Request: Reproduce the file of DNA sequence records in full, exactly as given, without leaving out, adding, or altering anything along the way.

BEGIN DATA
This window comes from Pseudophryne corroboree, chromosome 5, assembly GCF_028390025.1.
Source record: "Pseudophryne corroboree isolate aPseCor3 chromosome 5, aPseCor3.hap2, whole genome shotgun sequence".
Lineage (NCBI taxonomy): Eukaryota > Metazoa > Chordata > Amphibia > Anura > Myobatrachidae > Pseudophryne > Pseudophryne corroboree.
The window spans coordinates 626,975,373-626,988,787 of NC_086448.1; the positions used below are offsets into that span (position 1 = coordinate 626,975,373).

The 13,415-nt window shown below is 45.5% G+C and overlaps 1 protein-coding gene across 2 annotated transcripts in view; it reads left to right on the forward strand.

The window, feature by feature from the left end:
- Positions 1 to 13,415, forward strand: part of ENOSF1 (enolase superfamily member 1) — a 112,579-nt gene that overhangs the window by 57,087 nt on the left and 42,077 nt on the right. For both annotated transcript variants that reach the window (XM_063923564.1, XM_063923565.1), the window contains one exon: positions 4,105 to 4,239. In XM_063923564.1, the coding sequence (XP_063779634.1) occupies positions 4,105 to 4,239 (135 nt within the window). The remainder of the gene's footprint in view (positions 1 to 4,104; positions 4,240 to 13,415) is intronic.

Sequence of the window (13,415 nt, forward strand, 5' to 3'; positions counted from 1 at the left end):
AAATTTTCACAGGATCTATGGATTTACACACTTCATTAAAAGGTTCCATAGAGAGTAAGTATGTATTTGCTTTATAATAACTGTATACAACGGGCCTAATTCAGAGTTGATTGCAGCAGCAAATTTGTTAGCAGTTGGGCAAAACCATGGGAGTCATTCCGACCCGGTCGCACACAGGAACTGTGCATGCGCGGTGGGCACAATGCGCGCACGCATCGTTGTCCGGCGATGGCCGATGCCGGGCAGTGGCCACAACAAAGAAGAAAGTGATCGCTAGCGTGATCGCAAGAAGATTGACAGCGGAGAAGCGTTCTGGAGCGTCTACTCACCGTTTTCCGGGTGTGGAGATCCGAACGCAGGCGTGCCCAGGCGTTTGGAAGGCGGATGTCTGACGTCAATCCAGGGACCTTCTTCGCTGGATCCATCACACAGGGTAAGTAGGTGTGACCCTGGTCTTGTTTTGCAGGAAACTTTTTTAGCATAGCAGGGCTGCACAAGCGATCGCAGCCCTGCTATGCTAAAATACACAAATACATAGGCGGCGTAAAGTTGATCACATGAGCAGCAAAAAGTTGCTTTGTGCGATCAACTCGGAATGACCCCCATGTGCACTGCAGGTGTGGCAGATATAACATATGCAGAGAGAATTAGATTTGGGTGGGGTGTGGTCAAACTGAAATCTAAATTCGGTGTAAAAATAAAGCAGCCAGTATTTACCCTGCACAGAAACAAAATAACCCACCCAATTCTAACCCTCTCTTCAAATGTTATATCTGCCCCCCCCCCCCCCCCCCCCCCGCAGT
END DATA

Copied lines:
This window comes from Pseudophryne corroboree, chromosome 5, assembly GCF_028390025.1.
Source record: "Pseudophryne corroboree isolate aPseCor3 chromosome 5, aPseCor3.hap2, whole genome shotgun sequence".
Lineage (NCBI taxonomy): Eukaryota > Metazoa > Chordata > Amphibia > Anura > Myobatrachidae > Pseudophryne > Pseudophryne corroboree.
The window spans coordinates 626,975,373-626,988,787 of NC_086448.1; the positions used below are offsets into that span (position 1 = coordinate 626,975,373).

The 13,415-nt window shown below is 45.5% G+C and overlaps 1 protein-coding gene across 2 annotated transcripts in view; it reads left to right on the forward strand.

The window, feature by feature from the left end:
- Positions 1 to 13,415, forward strand: part of ENOSF1 (enolase superfamily member 1) — a 112,579-nt gene that overhangs the window by 57,087 nt on the left and 42,077 nt on the right. For both annotated transcript variants that reach the window (XM_063923564.1, XM_063923565.1), the window contains one exon: positions 4,105 to 4,239. In XM_063923564.1, the coding sequence (XP_063779634.1) occupies positions 4,105 to 4,239 (135 nt within the window). The remainder of the gene's footprint in view (positions 1 to 4,104; positions 4,240 to 13,415) is intronic.

Sequence of the window (13,415 nt, forward strand, 5' to 3'; positions counted from 1 at the left end):
AAATTTTCACAGGATCTATGGATTTACACACTTCATTAAAAGGTTCCATAGAGAGTAAGTATGTATTTGCTTTATAATAACTGTATACAACGGGCCTAATTCAGAGTTGATTGCAGCAGCAAATTTGTTAGCAGTTGGGCAAAACCATGGGAGTCATTCCGACCCGGTCGCACACAGGAACTGTGCATGCGCGGTGGGCACAATGCGCGCACGCATCGTTGTCCGGCGATGGCCGATGCCGGGCAGTGGCCACAACAAAGAAGAAAGTGATCGCTAGCGTGATCGCAAGAAGATTGACAGCGGAGAAGCGTTCTGGAGCGTCTACTCACCGTTTTCCGGGTGTGGAGATCCGAACGCAGGCGTGCCCAGGCGTTTGGAAGGCGGATGTCTGACGTCAATCCAGGGACCTTCTTCGCTGGATCCATCACACAGGGTAAGTAGGTGTGACCCTGGTCTTGTTTTGCAGGAAACTTTTTTAGCATAGCAGGGCTGCACAAGCGATCGCAGCCCTGCTATGCTAAAATACACAAATACATAGGCGGCGTAAAGTTGATCACATGAGCAGCAAAAAGTTGCTTTGTGCGATCAACTCGGAATGACCCCCATGTGCACTGCAGGTGTGGCAGATATAACATATGCAGAGAGAATTAGATTTGGGTGGGGTGTGGTCAAACTGAAATCTAAATTCGGTGTAAAAATAAAGCAGCCAGTATTTACCCTGCACAGAAACAAAATAACCCACCCAATTCTAACCCTCTCTTCAAATGTTATATCTGCCCCCCCCCCCCCCCCCCCCCCGCAGT